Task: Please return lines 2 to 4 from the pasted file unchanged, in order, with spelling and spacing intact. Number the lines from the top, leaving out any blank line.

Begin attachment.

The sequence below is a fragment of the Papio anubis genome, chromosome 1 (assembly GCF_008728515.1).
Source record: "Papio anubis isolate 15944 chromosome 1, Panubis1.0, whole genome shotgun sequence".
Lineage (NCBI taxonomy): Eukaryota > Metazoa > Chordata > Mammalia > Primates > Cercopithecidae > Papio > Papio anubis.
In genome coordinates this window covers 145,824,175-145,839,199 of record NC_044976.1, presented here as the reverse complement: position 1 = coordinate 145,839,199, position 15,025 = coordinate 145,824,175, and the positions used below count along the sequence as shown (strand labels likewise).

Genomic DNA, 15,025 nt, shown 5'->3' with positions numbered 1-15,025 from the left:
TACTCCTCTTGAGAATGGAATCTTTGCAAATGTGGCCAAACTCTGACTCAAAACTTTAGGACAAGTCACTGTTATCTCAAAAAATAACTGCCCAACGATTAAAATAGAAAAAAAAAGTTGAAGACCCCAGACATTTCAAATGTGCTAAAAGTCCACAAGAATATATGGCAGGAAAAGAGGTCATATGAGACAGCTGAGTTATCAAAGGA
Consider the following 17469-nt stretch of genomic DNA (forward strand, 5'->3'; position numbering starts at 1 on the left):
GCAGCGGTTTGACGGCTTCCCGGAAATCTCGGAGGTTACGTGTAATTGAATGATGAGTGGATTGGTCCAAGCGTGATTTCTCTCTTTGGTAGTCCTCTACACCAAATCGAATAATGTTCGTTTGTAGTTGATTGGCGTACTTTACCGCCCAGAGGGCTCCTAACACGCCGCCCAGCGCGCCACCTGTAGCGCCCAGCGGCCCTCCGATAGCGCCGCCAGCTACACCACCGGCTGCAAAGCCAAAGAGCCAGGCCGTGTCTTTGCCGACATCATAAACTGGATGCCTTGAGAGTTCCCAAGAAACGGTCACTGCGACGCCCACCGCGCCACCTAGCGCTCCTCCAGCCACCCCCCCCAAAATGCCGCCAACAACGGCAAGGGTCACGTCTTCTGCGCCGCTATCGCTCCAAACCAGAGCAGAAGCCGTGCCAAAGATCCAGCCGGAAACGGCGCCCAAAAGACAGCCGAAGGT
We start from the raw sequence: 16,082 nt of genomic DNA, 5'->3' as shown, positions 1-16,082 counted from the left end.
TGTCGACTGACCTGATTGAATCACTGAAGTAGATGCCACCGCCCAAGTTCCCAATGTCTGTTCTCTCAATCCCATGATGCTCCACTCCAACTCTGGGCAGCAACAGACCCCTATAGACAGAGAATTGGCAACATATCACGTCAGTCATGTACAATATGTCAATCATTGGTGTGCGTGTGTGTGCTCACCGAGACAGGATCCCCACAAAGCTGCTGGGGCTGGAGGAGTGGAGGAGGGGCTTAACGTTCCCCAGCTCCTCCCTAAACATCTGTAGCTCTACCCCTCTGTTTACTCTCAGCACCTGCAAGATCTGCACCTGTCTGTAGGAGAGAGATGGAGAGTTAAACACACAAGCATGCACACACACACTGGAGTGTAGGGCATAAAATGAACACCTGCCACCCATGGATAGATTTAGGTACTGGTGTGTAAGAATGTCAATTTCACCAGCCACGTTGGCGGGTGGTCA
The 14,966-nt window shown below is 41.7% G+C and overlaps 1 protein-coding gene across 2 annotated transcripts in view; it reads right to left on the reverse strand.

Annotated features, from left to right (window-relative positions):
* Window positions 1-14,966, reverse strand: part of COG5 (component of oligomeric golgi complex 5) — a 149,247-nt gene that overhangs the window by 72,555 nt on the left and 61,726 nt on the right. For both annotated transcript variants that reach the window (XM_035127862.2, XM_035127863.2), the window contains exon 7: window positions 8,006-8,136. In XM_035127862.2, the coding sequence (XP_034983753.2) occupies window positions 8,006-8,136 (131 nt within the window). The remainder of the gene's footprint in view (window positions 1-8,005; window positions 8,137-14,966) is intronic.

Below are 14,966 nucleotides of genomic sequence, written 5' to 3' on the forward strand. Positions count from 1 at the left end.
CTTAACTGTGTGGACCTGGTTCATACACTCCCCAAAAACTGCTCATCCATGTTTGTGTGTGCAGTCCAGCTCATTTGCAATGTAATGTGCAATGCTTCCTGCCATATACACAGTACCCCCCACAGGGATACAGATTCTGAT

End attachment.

Source record: "Papio anubis isolate 15944 chromosome 1, Panubis1.0, whole genome shotgun sequence".
Lineage (NCBI taxonomy): Eukaryota > Metazoa > Chordata > Mammalia > Primates > Cercopithecidae > Papio > Papio anubis.
In genome coordinates this window covers 145,824,175-145,839,199 of record NC_044976.1, presented here as the reverse complement: position 1 = coordinate 145,839,199, position 15,025 = coordinate 145,824,175, and the positions used below count along the sequence as shown (strand labels likewise).